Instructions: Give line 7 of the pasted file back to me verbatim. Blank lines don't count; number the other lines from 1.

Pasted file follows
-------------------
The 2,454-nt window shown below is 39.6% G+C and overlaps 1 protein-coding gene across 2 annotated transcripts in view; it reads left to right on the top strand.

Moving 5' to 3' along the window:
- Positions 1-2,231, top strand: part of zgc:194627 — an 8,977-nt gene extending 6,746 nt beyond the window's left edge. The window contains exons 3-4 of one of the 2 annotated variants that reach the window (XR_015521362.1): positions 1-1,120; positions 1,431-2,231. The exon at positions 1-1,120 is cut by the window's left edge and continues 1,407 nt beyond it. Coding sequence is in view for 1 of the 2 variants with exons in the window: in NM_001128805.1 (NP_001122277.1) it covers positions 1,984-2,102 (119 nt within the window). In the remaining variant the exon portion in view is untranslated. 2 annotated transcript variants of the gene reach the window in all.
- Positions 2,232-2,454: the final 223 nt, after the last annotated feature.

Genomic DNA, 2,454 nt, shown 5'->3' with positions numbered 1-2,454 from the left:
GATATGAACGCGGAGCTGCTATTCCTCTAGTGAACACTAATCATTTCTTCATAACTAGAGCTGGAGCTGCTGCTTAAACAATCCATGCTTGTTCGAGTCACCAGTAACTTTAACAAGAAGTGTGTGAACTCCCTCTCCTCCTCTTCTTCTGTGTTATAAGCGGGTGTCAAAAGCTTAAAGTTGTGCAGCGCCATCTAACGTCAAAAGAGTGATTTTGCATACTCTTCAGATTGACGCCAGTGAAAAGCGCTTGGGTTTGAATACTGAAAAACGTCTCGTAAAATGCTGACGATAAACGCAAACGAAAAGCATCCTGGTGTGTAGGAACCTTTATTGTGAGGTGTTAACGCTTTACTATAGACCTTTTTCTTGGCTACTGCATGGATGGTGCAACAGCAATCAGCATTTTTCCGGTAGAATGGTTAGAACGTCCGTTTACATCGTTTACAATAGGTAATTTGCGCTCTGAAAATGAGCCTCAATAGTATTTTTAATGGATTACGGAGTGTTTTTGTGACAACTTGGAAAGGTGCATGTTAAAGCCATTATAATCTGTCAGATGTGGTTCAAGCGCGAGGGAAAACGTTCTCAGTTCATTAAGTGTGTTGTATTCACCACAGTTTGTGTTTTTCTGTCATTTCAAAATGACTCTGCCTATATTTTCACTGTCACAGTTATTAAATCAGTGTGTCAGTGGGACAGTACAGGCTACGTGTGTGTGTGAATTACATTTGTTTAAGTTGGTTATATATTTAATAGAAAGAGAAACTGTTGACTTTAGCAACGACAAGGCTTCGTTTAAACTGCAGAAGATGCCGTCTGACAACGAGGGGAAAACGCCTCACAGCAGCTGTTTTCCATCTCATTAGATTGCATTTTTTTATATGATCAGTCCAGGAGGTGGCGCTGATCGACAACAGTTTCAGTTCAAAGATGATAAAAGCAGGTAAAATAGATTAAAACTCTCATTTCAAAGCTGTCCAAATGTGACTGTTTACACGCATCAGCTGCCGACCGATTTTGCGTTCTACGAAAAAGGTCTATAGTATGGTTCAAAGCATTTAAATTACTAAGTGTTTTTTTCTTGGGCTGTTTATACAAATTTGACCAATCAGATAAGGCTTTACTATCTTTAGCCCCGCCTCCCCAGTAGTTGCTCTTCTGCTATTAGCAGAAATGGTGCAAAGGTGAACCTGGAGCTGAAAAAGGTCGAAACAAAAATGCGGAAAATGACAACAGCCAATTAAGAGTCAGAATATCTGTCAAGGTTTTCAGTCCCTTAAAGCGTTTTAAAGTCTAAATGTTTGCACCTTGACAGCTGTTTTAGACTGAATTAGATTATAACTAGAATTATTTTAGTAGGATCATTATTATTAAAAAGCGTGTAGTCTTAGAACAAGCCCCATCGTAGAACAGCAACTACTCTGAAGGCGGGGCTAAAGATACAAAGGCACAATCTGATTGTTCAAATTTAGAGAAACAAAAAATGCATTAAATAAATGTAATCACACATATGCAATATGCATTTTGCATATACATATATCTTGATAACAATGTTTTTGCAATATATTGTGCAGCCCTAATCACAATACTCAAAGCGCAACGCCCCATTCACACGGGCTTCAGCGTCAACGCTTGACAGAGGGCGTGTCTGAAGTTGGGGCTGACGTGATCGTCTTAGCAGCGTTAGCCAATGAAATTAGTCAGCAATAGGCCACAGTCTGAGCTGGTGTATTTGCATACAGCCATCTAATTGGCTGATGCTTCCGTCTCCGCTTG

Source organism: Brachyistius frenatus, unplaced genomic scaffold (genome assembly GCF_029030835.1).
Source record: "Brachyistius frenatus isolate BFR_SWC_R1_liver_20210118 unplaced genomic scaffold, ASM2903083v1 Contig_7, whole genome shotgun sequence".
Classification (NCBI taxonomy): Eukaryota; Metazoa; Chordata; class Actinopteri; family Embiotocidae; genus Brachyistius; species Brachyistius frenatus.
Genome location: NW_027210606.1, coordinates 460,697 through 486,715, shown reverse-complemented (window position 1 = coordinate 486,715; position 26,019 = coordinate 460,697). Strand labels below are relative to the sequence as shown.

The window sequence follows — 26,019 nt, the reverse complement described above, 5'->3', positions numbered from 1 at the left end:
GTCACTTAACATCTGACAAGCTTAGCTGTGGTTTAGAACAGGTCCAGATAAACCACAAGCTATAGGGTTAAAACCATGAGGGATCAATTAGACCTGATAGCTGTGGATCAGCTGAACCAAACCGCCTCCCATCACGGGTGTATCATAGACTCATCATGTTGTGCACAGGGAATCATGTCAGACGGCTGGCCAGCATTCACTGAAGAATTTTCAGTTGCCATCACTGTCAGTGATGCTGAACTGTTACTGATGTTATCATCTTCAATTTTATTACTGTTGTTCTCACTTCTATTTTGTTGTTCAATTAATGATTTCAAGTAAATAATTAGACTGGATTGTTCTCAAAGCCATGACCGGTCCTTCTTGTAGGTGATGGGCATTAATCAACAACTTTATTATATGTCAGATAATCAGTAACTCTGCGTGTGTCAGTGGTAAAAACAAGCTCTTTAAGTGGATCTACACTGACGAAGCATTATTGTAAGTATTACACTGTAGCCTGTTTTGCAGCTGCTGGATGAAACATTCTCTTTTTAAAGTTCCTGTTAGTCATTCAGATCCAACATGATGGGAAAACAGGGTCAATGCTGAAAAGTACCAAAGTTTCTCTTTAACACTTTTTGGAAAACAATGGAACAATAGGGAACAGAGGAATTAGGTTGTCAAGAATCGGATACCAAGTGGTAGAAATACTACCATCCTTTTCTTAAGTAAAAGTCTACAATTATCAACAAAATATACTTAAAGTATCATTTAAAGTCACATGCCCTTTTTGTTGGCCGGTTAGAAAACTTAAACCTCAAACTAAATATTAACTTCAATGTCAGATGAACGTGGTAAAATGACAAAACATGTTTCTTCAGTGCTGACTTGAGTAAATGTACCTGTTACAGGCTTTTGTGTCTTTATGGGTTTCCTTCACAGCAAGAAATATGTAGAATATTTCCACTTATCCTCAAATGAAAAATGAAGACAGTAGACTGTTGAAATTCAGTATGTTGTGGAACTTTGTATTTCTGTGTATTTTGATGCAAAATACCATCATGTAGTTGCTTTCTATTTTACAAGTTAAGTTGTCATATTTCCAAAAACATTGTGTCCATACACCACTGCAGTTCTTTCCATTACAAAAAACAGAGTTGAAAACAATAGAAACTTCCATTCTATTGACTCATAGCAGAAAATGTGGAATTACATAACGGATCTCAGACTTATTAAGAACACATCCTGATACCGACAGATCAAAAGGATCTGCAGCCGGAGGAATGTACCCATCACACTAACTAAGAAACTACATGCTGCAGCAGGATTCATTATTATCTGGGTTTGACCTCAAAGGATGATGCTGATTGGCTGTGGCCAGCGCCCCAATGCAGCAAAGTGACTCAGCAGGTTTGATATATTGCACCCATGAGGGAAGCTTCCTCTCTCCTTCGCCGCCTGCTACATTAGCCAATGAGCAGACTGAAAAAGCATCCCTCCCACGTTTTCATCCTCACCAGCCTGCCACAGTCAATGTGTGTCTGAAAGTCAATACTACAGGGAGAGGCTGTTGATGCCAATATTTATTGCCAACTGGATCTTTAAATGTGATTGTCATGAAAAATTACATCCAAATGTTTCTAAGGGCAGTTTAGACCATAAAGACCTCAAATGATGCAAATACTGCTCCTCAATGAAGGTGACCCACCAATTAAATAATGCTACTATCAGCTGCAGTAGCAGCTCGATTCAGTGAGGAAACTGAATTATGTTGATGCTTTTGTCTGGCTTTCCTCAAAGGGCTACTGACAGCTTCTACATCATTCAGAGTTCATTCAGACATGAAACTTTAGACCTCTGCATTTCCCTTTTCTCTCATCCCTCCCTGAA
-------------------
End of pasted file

Source organism: Brachyistius frenatus, unplaced genomic scaffold (genome assembly GCF_029030835.1).